Antagonist: “They come, fight, they destroy, they corrupt. It always ends the same.”
Jacob: “It only ends once. Anything that happens before that is just progress.”
Antagonist aka Smokey aka Fake Locke aka Dark Suit aka Esau—if the writers would just provide a name for the guy I would be pleased.
Are we making any progress at all here in terms of resolving this story?
(By the way, if you’re reading any further, there are SPOILERS!)
Tonight’s double episode was supposed to start providing answers, but all I found out was what was in the guitar case. And I didn’t care about the guitar case contents that much. I recognized the ankh, an Egyptian symbol. It’s supposed to symbolize eternal life. Interesting note from Wikipedia that may have nothing whatsoever to do with LOST: “the depiction of the Ancient Egyptian Ankh was preserved by the Copts in their representation of the Christian cross.” It does look like a cross to someone like me, bathed in Christianity and Christian symbols.
And then they went and “baptized” Sayid, practically drowning him in the process. I felt so sorry for Sayid in this episode when he was talking to Hurley about what would happen to him after death. He was so guilty, and I wanted to run in there and give him the hope of the gospel. “Yes, you’ve done horrible stuff. But you can be forgiven. You’ve been bought with a price! Jesus can redeem you!”
So has Sayid become Jacob? Or vice-versa? Sort of the way Smokey Guy has become a Locke twin? And what’s with Locke having two bodies? One dead and one alive. Was Jacob using Christian Shepherd’s body, and now he’s using Sayid’s?
I think we know for sure who the “good guys” are and who the “bad guys” are. If they’re with Jacob, even after Jacob’s death, they’re good, and if they’re with Mr. Fake Locke, they’re bad guys. And Ben’s so confused, he doesn’t know which side he’s on anymore.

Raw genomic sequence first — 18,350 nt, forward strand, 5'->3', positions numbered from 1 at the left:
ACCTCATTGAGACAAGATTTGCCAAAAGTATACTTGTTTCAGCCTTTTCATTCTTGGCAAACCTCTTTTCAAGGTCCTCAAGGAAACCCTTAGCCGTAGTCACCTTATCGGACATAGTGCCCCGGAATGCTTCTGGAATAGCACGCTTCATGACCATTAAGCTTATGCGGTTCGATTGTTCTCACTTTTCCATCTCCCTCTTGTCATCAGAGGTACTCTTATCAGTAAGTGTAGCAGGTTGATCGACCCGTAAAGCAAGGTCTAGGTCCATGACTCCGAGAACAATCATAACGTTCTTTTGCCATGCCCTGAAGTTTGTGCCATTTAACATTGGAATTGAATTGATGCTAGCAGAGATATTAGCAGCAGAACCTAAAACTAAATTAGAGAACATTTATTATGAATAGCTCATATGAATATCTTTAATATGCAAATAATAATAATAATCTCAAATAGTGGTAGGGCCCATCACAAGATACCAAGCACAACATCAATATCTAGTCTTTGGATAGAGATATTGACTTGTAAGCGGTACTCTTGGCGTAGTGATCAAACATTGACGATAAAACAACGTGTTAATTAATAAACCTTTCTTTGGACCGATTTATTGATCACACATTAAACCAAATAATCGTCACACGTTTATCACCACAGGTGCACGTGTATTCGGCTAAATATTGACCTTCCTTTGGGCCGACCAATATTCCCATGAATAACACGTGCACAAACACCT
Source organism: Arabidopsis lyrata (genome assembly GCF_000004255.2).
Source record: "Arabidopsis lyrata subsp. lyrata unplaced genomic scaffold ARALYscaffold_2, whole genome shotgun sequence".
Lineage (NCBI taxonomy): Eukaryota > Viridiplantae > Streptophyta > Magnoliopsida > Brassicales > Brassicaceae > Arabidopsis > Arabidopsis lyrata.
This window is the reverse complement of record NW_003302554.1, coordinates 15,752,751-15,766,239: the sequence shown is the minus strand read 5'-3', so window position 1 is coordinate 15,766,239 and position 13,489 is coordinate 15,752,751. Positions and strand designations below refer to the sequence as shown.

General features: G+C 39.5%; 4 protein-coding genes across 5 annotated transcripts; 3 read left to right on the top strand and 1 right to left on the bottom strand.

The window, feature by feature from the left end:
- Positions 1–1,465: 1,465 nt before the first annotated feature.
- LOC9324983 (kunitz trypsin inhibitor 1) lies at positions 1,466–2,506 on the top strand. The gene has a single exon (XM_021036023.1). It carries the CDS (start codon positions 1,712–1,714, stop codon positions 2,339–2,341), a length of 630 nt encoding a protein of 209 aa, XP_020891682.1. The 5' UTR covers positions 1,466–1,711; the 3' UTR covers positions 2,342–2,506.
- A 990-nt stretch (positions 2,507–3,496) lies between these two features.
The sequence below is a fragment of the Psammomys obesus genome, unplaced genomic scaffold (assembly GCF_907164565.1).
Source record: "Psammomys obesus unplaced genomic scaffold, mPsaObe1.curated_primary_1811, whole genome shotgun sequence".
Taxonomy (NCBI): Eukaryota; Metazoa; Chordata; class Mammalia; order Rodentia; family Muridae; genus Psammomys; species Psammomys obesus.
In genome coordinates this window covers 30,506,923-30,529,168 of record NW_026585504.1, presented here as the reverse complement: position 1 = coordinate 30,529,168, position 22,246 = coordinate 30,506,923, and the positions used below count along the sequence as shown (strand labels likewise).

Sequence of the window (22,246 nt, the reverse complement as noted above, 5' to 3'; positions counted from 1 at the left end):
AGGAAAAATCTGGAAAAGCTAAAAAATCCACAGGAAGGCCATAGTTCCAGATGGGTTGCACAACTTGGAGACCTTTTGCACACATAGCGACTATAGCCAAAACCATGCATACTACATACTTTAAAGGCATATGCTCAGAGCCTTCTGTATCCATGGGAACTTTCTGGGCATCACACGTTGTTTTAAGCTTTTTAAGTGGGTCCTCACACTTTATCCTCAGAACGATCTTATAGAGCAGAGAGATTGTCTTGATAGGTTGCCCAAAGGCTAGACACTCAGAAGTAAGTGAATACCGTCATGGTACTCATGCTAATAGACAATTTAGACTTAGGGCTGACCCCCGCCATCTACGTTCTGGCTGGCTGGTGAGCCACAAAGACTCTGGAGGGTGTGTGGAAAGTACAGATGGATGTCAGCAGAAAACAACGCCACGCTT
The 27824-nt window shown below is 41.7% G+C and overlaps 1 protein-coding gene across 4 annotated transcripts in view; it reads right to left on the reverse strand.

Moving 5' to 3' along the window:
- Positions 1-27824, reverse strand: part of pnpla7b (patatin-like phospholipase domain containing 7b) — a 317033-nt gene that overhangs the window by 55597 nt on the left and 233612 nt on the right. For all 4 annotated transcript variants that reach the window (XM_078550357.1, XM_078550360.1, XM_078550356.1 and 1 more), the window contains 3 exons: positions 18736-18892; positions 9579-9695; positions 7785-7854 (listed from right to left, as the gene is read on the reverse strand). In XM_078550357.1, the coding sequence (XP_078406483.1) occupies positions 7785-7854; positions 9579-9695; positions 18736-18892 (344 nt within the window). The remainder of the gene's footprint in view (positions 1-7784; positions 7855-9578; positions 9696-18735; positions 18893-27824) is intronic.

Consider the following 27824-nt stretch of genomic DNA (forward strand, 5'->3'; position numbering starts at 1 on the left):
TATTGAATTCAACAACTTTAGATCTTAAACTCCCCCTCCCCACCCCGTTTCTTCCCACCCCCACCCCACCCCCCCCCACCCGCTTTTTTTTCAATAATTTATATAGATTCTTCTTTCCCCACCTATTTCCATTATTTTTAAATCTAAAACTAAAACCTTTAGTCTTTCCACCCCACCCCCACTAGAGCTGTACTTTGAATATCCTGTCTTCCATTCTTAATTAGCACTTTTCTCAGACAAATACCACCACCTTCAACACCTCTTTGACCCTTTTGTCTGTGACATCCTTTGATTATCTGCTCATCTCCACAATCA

Has Time itself split into two streams? The LOSTies at LAX are going from bad to worse as they pursue their not-so-merry lives. Did you notice that none of the Tailies showed up on the airplane, except for Bernard and that stewardess, Cindy. Where are Libby and Ana Lucia and Eko? And how did Desmond get on the plane? (Ha, Desmond is seeing Jack in another life, brotha!)
Meanwhile back on the island, they’re still alive even after the explosion of a hydrogen bomb. How can that be? And how did Juliet know that “it worked?”
I don’t want Juliet to be dead—again. In LOST no one is completely, totally, without a doubt, dead until they’re buried and Miles can hear them speak from the dead. Sayid wasn’t dead, and Miles knew it. Juliet is dead, at least in island time.
The book that Hurley picked up in the tunnels underneath (?) the temple was Fear and Trembling by Soren Kierkegaard. According to Eldest Daughter, who’s a fan of Kierkegaard, Fear and Trembling is mostly about the story of Abraham’s sacrifice of Isaac in Genesis 22. For Kierkegaard, Abraham’s willingness to sacrifice Isaac was an example of “faith” which is contrary to reason and even absurd. The Knight of Faith, against reason according to Kierkegaard, believes that with God all things are possible and works out his salvation “with fear and trembling.” (Philippians 2:12)
Jack tells Locke in this episode that “nothing is irreversible” in reference to Locke’s paralysis. Could this statement also refer to Jack’s decision to detonate the hydrogen bomb and send them all back to their miserable pre-crash lives?
Also, Lostpedia says that Desmond was reading Midnight’s Children by Salman Rushdie. It’s a novel about Indian history and the events leading up to India’s independence. I’ve never read anything by Rushdie, but this Booker prize-winning novel is said to feature “magical realism.” Give me magic or give me realism; magical realism confuses me.
No live blogging at Thinklings, but there are lots of comments.
Bill: “In this series we’ve done flash backs. Then we did flash forward. Now we’re doing flash sidewayses.”